Tuscany isn’t known for it’s thermal hot springs in the same way that, say, Japan is. Maybe it’s the warm climate, but Tuscany’s natural hot springs can be a bit overlooked. But this is ridiculous, just because Tuscany has a lot of other amazing attractions (and weather) is no reason to overlook the beauty and uniqueness of it’s many thermal springs.
Tuscany’s many hot springs have been in use since the Etruscens and have been ascribed all kinds of healing powers. The sulphur in the water is, allegedly, good for the skin, and the more pungent it is the softer it is supposed to leave you. A lot of these hot springs are now used by spas and hotels (some of which are fabulous) but others remain as wild now (and free) as they were 2000 years ago. The smell of sulphur is pretty strong so I’d recommend taking an old swimsuit rather than your best togs.
San Filippo has some amazing formations made from a build up of calcareous sediments, they make it look almost otherworldly. The first pools you will come too are smaller and cooler than those further in so it’s worth a bit of a walk. There is a paid spa just above if that’s your thing. Watch out for the ‘White Whale’ formation, a spectacular waterfall named for it’s resemblance to a whale’s mouth, the water here can get pretty hot though - so be careful! Here you can also feel thermal mud, it’s a whole spa treatment in the woods.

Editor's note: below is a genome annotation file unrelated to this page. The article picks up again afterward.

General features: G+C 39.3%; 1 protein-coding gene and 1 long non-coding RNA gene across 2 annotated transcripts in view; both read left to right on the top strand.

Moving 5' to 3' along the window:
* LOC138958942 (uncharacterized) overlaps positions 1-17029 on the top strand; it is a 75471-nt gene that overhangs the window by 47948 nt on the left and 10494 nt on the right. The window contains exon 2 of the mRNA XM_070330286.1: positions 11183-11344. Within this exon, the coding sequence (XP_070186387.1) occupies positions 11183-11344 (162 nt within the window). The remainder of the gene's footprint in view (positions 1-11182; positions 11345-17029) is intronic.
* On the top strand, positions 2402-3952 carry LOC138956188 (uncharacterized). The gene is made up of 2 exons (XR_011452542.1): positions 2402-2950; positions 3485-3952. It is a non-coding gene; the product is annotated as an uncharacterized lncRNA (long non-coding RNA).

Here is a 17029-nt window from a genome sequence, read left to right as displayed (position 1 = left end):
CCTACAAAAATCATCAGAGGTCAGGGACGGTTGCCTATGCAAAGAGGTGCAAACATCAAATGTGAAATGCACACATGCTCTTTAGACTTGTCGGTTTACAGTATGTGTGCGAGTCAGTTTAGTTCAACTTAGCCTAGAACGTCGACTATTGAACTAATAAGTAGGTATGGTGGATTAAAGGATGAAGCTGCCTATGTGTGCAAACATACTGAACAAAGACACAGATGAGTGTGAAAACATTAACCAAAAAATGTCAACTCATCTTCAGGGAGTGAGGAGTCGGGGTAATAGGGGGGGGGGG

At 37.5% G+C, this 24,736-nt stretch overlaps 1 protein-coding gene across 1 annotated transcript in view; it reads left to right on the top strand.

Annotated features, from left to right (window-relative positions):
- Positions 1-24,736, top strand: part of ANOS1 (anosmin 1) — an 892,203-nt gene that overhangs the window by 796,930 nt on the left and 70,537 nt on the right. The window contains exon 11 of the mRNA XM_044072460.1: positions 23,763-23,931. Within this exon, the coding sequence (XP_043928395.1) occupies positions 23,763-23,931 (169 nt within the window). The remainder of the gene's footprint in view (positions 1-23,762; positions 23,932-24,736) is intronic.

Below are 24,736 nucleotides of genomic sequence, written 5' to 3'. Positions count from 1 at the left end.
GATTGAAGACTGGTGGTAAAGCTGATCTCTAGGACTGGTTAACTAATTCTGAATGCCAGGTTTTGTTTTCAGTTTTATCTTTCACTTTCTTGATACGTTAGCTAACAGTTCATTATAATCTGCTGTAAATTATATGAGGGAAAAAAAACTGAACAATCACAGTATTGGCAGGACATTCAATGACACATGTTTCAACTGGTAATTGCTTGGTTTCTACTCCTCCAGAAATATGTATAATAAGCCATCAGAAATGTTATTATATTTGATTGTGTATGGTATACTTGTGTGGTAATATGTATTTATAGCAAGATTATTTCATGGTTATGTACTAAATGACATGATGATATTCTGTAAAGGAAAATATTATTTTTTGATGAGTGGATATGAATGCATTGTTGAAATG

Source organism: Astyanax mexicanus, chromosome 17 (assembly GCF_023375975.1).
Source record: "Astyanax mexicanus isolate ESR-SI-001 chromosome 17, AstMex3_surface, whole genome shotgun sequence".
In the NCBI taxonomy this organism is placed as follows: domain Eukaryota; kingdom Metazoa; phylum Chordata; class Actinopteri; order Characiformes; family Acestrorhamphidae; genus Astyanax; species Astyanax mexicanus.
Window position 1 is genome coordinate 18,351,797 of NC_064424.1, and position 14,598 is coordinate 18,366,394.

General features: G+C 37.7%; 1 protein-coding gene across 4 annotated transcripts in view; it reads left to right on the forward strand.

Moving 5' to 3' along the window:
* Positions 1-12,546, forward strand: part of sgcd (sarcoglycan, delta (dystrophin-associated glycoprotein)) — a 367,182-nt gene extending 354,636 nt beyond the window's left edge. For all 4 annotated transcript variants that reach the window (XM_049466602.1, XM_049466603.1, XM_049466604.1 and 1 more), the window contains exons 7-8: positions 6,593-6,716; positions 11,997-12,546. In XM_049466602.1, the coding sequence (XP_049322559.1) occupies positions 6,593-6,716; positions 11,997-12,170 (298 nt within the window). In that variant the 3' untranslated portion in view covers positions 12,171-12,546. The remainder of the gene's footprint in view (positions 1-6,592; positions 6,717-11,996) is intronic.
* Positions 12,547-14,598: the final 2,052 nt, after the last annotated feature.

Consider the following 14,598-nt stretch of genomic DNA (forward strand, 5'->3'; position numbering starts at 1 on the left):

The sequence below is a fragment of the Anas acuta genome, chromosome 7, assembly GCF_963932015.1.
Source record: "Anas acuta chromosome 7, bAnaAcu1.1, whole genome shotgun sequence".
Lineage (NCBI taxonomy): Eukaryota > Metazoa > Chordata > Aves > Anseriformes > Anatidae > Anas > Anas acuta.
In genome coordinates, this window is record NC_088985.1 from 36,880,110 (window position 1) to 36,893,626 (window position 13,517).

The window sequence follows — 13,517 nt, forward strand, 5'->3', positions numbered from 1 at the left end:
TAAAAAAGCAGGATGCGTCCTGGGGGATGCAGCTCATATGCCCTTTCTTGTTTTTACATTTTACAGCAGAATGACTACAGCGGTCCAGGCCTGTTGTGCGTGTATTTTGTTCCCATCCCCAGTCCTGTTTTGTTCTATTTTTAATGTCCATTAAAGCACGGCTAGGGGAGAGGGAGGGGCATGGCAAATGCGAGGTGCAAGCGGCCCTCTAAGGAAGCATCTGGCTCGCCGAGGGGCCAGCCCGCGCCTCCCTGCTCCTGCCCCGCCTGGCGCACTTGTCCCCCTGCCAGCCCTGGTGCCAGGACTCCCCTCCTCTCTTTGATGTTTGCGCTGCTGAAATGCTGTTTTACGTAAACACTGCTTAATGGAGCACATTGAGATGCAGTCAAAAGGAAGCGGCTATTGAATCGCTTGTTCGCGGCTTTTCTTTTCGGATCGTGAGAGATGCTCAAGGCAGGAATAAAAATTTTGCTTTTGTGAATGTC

Bagno Vignoni is pretty unique, there’s a thermal pool in the town square! However, they appreciate you not jumping in so try the Parco dei Mulini instead. The spa was located along a popular pilgrim route which made it famous in the Middle Ages, attracting visitors such as Pope Pio II Piccolomini and Lorenzo il Magnifico.
Not far from San Galgano Abbey in the Terre di Siena is Petriolo. The waters here are a pretty consistent, and pretty cozy, 42 0C. You can also enjoy the luxury Spa and beauty centre or the new spa center which offers massage, beauty and health treatments. The pools along the River Farma are free though and set in beautiful woodland. Roman tombs have recently been found in the area but the real high point for these baths was during the Middle Ages and Renaissance when they were visited by Pope Pious II Piccolomini and the Medicis. There are also the only existing remains of a fortified thermal bath dating from 1404.
Saturnia, as you might guess from the name, has an origin rooted in myth. Legend has it that Saturn threw a lightning bolt at the earth and from the spot it struck, calming waters flowed. It’s a wonderful story, even without the picturesque waterfalls and shelves of temperate, 37 oc, water. There is also a luxury spa if you don’t mind splashing some cash.
Bagni di Lucca
One of the most famous resorts in Italy the Bagni di Lucca have played to host to notables such as Byron, Shelley, Dumas and Queen Margaret. The name Bagni di Lucca actually signifies a whole collection of villages with thermal spas in the Lima Valley. Fornoli is home to the Bagni di Lucca railway station, but the easiest way to reach the baths is by train.
Bagni Caldi, which had two natural waters, the Grotta Grande and the Grotta Paolina, which was named after Napoleon's sister, one of the most notable residents of the Bagni di Lucca. Lord Byron and Henry James were also visitors and the waters are said to be useful for treating rheumatism and stress. I don’t know about rheumatism but whiling away a few hours here could certainly reduce your stress levels.